Yellowstone Wildlife Sanctuary

Located on East 2nd Street is the Yellowstone Wildlife Sanctuary. The space originally started as an exotic zoo until a concerned group took action and took over the space, founding the Beartooth Nature Center in 1987. Their mission is now to “provide lifelong sanctuary to non-releasable native wildlife and share a message of conservation and education” (

The Yellowstone Wildlife Sanctuary.

The sanctuary is home to a wide variety of wild animals native to Montana. All of these animals are unable to be reintroduced to the wild for various reason–many because of human interference whether they were attempted to be kept as exotic pets or taken out of the wild and acclimated to human interaction. Each animal has a unique story and circumstance.

Lurch the turkey vulture who suffered a wing injury and can no longer fly.
Thor, the canadian lynx was born on a fur farm and rescued later by an individual caretaker who later realized he was too much work before turning him over to the sanctuary. He has poor eyesight and never learned how to hunt.





The staff and volunteers at the sanctuary not only maintain the animals and their habitats, but work to educate the public about these animals and the importance of conservation. The sanctuary runs a variety of camps and other educational activities for the youth and people of all ages.

Apache is a gray wolf who was born to a breeder and later relocated to a wildlife center. She never learned how to survive in the wild on her own.
Speedy was the runt of her litter at a bison farm. She was later purchased by a caretaker but became very destructive before ending up at the sanctuary.





The areas surrounding the different habitats feature beautiful gardens and grassy areas, and even a designated picnic area for guests. The sanctuary while maybe not the ideal outcome for any wild animal, is realistically the best case scenario for the ones that ended up here. The staff is friendly and the area pretty and well maintained. It is definitely worth the stop to see some beautiful animals and get educated about them in this area located in the gateway to Yellowstone.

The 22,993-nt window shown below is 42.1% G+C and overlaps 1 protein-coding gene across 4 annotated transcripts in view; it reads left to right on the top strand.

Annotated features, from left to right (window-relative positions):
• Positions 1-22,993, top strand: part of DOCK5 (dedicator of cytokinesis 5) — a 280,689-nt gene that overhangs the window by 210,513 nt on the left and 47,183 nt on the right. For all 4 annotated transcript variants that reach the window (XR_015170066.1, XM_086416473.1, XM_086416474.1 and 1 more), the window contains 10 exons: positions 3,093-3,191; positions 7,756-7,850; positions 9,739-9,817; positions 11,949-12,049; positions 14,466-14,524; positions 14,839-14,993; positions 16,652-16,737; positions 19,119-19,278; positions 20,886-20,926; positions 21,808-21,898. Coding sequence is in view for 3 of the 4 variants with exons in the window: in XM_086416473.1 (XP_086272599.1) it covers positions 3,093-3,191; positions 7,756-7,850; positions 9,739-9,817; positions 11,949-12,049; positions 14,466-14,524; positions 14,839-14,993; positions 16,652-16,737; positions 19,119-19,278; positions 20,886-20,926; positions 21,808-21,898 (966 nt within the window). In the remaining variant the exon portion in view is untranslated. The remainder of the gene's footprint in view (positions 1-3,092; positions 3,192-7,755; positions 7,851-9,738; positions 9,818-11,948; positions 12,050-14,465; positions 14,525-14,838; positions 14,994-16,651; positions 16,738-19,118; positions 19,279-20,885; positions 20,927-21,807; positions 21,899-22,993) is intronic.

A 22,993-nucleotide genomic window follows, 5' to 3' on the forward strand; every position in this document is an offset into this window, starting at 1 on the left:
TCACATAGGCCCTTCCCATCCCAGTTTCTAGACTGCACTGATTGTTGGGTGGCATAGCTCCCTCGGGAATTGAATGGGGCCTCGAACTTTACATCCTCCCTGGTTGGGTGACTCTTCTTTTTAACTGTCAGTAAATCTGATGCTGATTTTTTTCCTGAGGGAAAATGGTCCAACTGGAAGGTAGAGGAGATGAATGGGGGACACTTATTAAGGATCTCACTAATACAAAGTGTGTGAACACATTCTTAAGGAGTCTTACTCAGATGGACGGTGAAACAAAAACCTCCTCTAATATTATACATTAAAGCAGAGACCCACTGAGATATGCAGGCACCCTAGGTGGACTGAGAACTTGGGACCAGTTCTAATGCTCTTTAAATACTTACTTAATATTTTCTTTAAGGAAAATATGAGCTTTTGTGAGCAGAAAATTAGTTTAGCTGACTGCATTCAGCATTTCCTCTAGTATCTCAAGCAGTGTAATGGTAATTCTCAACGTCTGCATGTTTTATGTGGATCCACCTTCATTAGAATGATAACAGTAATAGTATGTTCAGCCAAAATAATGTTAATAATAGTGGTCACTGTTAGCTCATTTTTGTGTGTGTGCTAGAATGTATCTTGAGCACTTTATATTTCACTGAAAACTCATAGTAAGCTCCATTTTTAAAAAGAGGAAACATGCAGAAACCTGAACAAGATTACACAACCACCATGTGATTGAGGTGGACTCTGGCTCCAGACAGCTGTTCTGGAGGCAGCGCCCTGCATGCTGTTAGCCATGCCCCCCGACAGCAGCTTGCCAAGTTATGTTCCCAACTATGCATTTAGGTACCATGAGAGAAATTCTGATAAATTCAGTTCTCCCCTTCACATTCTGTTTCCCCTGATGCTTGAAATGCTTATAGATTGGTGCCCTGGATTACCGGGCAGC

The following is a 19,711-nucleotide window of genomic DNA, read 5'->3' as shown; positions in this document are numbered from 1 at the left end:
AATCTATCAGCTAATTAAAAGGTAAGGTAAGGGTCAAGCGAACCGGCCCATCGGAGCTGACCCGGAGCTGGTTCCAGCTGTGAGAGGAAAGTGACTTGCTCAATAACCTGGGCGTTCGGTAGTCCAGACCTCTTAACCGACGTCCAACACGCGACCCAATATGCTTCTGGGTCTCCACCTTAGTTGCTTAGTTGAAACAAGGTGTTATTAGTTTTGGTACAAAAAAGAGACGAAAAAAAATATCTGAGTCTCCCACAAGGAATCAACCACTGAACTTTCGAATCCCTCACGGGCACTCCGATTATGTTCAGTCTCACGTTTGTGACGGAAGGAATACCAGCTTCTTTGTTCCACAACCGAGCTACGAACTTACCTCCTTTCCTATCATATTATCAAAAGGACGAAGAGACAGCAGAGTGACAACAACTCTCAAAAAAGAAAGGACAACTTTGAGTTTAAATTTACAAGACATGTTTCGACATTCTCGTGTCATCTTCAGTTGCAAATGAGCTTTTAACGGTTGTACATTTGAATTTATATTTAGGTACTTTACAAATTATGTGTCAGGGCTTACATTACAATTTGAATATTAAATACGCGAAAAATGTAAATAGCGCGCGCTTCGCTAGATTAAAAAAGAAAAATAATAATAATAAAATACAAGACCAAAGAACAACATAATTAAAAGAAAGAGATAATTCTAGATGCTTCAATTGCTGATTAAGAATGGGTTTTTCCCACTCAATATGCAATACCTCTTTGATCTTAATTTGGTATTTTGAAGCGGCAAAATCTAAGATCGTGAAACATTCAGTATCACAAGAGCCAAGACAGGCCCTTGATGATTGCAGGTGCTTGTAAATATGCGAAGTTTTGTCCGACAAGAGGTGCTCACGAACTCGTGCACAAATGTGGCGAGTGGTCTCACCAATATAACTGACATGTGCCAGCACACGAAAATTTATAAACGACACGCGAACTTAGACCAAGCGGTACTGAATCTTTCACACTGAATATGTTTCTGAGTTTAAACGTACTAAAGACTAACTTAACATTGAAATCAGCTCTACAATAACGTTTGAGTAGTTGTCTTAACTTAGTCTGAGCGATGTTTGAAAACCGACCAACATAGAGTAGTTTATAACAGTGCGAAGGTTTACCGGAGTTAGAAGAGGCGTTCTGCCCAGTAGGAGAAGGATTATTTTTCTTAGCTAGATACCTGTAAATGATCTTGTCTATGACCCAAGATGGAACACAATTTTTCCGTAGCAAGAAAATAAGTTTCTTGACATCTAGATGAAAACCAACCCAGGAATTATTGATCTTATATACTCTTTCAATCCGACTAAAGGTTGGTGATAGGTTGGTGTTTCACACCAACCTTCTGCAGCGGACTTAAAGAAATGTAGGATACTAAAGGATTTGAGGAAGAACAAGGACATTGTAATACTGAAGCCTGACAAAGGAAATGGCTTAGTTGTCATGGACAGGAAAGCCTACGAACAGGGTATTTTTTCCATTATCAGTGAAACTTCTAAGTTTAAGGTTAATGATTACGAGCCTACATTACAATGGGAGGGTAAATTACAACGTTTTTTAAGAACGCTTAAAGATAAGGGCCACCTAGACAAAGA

Overlook of the grassy areas intertwined with habitats in the sanctuary.

Beartooth Rally

July 15th marked the start of the 23rd annual Beartooth bike rally. Motorcyclists gather from all over the US to ride the highway, and use the town of Red Lodge as a base.

Bikes of all shapes and sizes from all different areas line Red Lodge’s main street. 

Bikers gathered in Red Lodge on Friday night, filling the streets and bars with the scent of Bud Light and cigarettes–but in the best way possible.

Many people set up tents where they sold rings and leather accessories among other things–and there was even a pop up tattoo shop open though the weekend. One couple was selling rings and metals that were “true frequency” products–meant to “generate fluctuating anisotropic energetic potential”, “increasing coordination and strength and enabling you to fulfill energy demands with greater efficiency” (from their flyer).

Charlie Little and his wife, selling their True Frequency products.
“Tips to pet my boner” seen at another pop up stand selling rings and other biker related products.






This rally is huge for the small town of Red Lodge, and an extremely interesting gathering of a unique culture and group of people, who all come here with the same intent of rallying through the Beartooth Highway with other like minded individuals.

A group of bikers gather at the local gas station on Saturday morning before the rally officially begins.

Alternative Lodging

Part of what makes Red Lodge so incredible is its proximity to not only the Beartooth highway and mountain range, but also the national forests and hiking spots located all over the area. There are definitely plenty of options to get outside and even save some money on a hotel room in town. (Just don’t forget your bear spray).

A 10-20 minute drive along a dirt road has potential to take you to some incredible places.

There are around 20 Campgrounds within the Beartooth Ranger District. The different grounds vary in terms of size, camper or trailer access, dates open, price, and whether or not they have bathrooms, water, hosts, etc. With so much variety, it is easy to find a site that fits specific need and wants of campers.

Due to my status as a broke college student, I focused on finding sites with no fees associated–and still managed to stay in some incredible spots.

The Palisade campground is located off the West Fork Road just a few miles outside of town. There are only four spots–so if trying to camp here during peak tourist season it is wise to get here and set up camp fairly early. While visiting in late May/early June I didn’t run into any problems getting a spot here later in the afternoon.

The view from the Palisades campground.
An abundance of trees and wildlife makes this spot feel calm and secluded.